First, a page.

Brewerkel

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About Brewerkel

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LW Info

  • Leatherwork Specialty
    historical reproductions
  • Interested in learning about
    advanced stitching and assembly
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  1. Any sole leather spongy enough to wick moisture would: - wear out quickly - wick water from puddles to your feet. I suspect you have confused the wicking ability of full leather uppers with that of sole leather. Glue and stitching, or glue and wood pegs/ iron clinch nails are traditional methods for attaching modern out soles.
  2. This company has a good reputation. Whether they will sell whole sides or only cut belts, I don't know. http://hussarsaddlery.com/
  3. 1 Did you mean let it "dry" for three days? 2 Bag Kote doesn't seal very well unless you use multiple coats. It is more helpful as a glossing finish. I suggest you wash the bag thoroughly with saddle soap or EZ Cleaner. Once its dry, hit it again with the Bag Kote if that's your usual finish. I use Pro Oil dye almost exclusively, in all the primary colours as well as various browns and black. The only time I get rub off is when I get carried away applying dye. Good luck!
  4. Very fine work! My compliments.
  5. Booth and Co. in the Boston Area seems to be a dealer of Dixon Tools. http://www.boothandco.com/handtools.html
  6. It looks like a 29K4, right? Be happy its running well because many of the parts, especially the drive rail are entirely unavailable. It would cost $250 to have a new one machined if yours breaks. Unlike the 29K50 + series, most of the generally available drive parts are not interchangeable. The 29K4 was very popular in its day and its quite remarkable yours still runs. Its really old. That said, $450 isn't a bad price. Pack the head up really well if you ship it. Good luck with that!
  7. There is plenty of info out there once you start searching 1812 sutler offerings. The term brogan is more commonly used for American Civil War re-enactment boots. That may be why you are having trouble. A solidly constructed shoe, usually buckled is appropriate for British and Canadian troops. Some low ankle boots were also made and issued in Canada. Finding patterns... well good luck. Unless you have the tools to make lasted footwear or want to learn to do that, you can buy well built shoes cheaper than the tools to make them. If you are that dedicated though, I strongly recommend a trip to the Bata Shoe Museum in Toronto.
  8. I think we had a box of those around in the 1990's. I haven't seen them since we moved the shop. Do you know what size your wheel is? They had numbers like 6,7 or 8 on them as I recall. If I can find them in the warehouse, you can have whatever is on hand for a couple bucks each plus postage. I recall they were really cheap cotton canvas. The stitching on them was worth more.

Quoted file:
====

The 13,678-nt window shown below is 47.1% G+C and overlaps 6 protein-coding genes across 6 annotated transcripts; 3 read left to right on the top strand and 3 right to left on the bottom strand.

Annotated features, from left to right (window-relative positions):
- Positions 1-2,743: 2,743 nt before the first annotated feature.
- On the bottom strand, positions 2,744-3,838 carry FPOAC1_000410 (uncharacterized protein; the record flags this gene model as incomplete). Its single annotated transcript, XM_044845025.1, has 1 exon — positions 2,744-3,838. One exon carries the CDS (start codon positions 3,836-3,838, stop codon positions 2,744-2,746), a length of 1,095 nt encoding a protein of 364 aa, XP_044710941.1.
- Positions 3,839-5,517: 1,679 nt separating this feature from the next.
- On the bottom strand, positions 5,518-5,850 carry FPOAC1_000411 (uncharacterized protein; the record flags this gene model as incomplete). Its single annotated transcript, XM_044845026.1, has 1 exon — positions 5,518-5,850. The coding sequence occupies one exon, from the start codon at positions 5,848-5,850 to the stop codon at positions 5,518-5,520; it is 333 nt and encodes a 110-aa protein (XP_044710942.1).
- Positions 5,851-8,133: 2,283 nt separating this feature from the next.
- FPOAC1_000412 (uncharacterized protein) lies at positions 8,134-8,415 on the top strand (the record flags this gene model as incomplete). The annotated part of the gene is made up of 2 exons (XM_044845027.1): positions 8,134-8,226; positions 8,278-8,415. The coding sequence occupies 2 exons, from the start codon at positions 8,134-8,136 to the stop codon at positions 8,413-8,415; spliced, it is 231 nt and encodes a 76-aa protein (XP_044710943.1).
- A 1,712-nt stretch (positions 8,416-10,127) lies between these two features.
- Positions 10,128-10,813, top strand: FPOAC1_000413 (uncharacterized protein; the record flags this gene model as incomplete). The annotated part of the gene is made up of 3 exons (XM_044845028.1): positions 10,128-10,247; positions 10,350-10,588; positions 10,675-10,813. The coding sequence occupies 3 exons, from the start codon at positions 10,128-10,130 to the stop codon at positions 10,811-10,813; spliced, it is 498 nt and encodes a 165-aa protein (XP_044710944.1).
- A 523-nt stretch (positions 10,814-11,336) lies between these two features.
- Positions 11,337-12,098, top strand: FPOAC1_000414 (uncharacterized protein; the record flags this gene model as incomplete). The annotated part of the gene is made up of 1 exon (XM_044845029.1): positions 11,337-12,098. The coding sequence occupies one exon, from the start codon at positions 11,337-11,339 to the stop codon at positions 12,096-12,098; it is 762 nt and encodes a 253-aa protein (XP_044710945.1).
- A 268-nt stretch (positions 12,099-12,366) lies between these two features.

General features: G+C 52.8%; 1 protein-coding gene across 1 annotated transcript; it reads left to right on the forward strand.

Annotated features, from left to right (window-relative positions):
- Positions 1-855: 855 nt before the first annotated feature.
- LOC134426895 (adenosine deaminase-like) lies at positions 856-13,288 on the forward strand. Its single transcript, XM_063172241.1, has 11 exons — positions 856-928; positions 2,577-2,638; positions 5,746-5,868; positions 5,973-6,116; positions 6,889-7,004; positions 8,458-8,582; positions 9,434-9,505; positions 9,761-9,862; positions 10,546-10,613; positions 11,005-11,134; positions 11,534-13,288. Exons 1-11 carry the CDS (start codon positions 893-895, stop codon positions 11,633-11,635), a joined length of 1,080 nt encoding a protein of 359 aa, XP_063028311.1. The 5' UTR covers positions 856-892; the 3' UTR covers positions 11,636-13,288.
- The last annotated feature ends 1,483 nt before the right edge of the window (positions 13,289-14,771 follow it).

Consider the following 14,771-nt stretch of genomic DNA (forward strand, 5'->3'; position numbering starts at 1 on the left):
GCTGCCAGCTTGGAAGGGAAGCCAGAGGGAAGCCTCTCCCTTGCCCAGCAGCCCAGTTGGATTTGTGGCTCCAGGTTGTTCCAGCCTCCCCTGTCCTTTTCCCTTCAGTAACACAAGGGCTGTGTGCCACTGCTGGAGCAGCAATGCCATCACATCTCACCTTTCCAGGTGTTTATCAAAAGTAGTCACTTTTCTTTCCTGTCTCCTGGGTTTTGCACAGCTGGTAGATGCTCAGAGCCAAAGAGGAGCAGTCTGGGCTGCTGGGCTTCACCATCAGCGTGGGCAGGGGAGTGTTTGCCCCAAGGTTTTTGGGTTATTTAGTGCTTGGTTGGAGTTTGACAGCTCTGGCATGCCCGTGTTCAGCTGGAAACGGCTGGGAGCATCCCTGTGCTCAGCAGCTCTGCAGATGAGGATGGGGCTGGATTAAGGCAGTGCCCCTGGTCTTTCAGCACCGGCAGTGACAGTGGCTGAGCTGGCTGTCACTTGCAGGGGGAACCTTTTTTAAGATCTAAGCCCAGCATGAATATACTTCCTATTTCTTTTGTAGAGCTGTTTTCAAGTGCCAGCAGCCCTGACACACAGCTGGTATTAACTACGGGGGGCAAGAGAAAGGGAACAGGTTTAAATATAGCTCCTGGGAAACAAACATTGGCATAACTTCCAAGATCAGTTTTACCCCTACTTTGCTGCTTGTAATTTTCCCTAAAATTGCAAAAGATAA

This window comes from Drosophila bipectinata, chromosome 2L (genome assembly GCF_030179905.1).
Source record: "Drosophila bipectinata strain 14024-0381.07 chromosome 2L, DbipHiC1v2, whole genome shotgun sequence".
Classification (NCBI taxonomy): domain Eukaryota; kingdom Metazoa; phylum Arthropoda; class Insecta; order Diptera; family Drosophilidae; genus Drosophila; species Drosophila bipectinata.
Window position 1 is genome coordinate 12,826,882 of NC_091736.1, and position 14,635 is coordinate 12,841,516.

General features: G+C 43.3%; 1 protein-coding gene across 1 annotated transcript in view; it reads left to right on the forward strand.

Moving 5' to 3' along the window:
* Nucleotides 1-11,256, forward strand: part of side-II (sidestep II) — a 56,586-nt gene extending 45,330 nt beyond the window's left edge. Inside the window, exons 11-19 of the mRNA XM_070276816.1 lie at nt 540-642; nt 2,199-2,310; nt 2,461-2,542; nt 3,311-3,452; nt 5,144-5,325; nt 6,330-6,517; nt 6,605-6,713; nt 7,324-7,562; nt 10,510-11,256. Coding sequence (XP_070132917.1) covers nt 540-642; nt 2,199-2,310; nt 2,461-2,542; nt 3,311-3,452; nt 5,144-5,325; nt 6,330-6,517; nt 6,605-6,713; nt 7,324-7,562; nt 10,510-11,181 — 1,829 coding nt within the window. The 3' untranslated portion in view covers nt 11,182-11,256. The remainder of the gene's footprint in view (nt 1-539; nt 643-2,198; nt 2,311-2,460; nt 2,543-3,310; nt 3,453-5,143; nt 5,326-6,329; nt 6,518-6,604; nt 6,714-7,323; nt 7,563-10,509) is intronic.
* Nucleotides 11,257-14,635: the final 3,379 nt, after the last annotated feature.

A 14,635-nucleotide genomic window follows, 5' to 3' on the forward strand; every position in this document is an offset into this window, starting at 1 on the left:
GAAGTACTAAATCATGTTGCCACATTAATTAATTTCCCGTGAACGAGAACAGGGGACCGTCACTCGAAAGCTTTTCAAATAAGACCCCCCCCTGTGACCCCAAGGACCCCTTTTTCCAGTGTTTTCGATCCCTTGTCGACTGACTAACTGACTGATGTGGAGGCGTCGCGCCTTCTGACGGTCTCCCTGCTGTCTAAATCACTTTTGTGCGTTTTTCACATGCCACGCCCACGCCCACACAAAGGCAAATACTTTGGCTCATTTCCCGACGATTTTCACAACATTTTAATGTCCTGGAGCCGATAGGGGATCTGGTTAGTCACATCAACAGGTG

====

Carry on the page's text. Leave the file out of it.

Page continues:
9. What is "quite a lot?" A few gallons a year? A few pails a year? Its an alcohol based dye so international shipping would be frightening for a small quantity. It would have to go sea freight.
  10. Looks like a Morocco print. Could come from anywhere that supplies luggage and bag leathers.
  11. Ohio Travel Bag has a number of decorative metal findings in their catalogue. I don't know that they will work out cheaper than Tandy but you can look. http://www.ohiotravelbag.com/ Most metal findings producers want massive orders and have very long wait times unless the product was recently run for someone else. Luggage manufacturers can handle that kind of volume but even busy professional craftsfolks frequently can't justify 50K pcs of a given finding, in each finish.
  12. Clayton's in England is about the only source for true buff. Their distribution chain of whatever volume they produce in an annual or semi-annual run goes something like this: First pick of the batch : British Ministry of Defense for military uniform and parade equipment Second pick of the leavings: British Heritage departments around the country, for obvious reasons Third pick at the leavings: a couple of British leather wholesalers Fourth pick: overseas agents for Clayton - one of whom is in the Boston area That particular distributor has been unable to get good quality buff for a couple of years, according to a couple re-enactment vendors that supply North American equivalents to British Heritage. My shop in Toronto has been unable to get anything ordered from him since making contact in April of 2011. I think that he simply hasn't got anything worthy of the $20+ @sq foot he needs to get for it. But then, I have yet to receive the products I ordered so I can't comment on the quality of the buff he has on hand - only the comments of numerous people that have handled it. Sorry, that is probably not what you wanted to hear.
  13. Is this thread still available? I would consider taking the lot.
  14. Another source is Pilgrim Sewing Machine http://www.pilgrimshoemachine.com/shoe_repair_machines.html I've been a wholesaler to the shoe trade for over twenty years and never seen a 29K7s. What is it? A short arm, small bobbin machine?
  15. Al, Roughly speaking the parts for small bobbin short arm patchers tend to be interchangeable after the 29K51. Not a hard and fast rule but a tendency. You cannot convert a short arm patcher into a long arm nor a small bobbin 29k to a large bobbin 29K. I recommend you get a manual for your model. The manual has a complete break-apart image of the model and all parts with numbers. Very important thing to have. Manuals and parts may be obtained from Pilgrim Sewing Machine : http://www.pilgrimshoemachine.com/shoe_repair_machines.html They don't charge for advice, either. Talk to them, they'll set you up. Kel